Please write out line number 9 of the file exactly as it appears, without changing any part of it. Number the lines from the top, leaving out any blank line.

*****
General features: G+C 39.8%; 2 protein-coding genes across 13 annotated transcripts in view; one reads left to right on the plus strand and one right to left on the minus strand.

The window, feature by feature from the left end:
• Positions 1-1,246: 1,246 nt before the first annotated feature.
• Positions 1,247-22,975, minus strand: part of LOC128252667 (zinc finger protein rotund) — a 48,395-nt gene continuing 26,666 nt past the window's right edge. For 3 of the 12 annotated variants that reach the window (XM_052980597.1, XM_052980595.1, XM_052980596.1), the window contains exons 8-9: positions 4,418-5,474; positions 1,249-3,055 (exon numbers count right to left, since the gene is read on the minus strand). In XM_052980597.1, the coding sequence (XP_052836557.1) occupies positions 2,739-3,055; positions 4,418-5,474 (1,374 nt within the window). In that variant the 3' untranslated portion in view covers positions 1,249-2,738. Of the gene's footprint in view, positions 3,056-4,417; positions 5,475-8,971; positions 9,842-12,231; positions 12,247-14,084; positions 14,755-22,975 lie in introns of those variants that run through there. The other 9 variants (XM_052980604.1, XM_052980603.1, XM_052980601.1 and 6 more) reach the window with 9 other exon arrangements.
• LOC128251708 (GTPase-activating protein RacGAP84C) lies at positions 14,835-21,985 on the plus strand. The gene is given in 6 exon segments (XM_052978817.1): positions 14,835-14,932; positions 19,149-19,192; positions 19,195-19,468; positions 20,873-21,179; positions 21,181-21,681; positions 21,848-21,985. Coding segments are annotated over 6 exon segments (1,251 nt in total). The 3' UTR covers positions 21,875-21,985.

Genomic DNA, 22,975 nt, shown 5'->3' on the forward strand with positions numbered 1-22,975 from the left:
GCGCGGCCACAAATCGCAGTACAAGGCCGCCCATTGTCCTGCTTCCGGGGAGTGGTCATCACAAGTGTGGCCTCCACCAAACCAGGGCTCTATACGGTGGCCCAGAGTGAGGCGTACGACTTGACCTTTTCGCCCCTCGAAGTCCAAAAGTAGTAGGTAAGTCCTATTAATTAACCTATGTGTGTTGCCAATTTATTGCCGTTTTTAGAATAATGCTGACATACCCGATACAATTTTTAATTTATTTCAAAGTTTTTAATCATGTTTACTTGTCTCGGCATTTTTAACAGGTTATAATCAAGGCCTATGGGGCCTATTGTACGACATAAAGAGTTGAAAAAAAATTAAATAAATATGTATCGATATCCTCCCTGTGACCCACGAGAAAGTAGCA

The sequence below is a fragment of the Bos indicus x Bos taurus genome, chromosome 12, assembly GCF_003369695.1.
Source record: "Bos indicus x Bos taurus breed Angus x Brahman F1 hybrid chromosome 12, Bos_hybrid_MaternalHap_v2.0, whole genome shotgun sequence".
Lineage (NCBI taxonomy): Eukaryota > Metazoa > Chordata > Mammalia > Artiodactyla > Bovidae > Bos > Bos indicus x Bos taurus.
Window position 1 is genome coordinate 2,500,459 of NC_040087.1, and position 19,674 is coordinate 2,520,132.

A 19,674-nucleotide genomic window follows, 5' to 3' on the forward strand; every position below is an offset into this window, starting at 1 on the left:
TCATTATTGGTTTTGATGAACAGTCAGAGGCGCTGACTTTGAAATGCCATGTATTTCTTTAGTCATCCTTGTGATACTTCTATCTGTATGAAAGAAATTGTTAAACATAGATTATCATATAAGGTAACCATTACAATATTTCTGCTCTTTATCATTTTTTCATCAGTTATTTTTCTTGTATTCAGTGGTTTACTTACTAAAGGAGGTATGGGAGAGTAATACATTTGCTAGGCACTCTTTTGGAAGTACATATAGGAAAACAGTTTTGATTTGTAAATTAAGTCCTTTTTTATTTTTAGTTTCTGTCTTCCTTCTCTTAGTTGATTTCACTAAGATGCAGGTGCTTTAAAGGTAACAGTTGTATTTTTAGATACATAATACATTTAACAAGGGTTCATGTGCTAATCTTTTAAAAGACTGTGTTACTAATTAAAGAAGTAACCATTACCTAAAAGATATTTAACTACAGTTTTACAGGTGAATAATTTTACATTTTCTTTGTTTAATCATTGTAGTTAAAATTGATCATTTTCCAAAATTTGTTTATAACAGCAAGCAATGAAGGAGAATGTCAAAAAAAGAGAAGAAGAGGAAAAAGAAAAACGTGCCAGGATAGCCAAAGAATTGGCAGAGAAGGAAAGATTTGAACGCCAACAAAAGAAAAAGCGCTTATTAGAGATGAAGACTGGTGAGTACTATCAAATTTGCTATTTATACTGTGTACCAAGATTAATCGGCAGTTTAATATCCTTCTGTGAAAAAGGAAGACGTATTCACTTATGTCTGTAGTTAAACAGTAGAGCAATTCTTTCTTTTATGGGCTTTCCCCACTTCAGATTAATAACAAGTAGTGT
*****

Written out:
Source record: "Bos indicus x Bos taurus breed Angus x Brahman F1 hybrid chromosome 12, Bos_hybrid_MaternalHap_v2.0, whole genome shotgun sequence".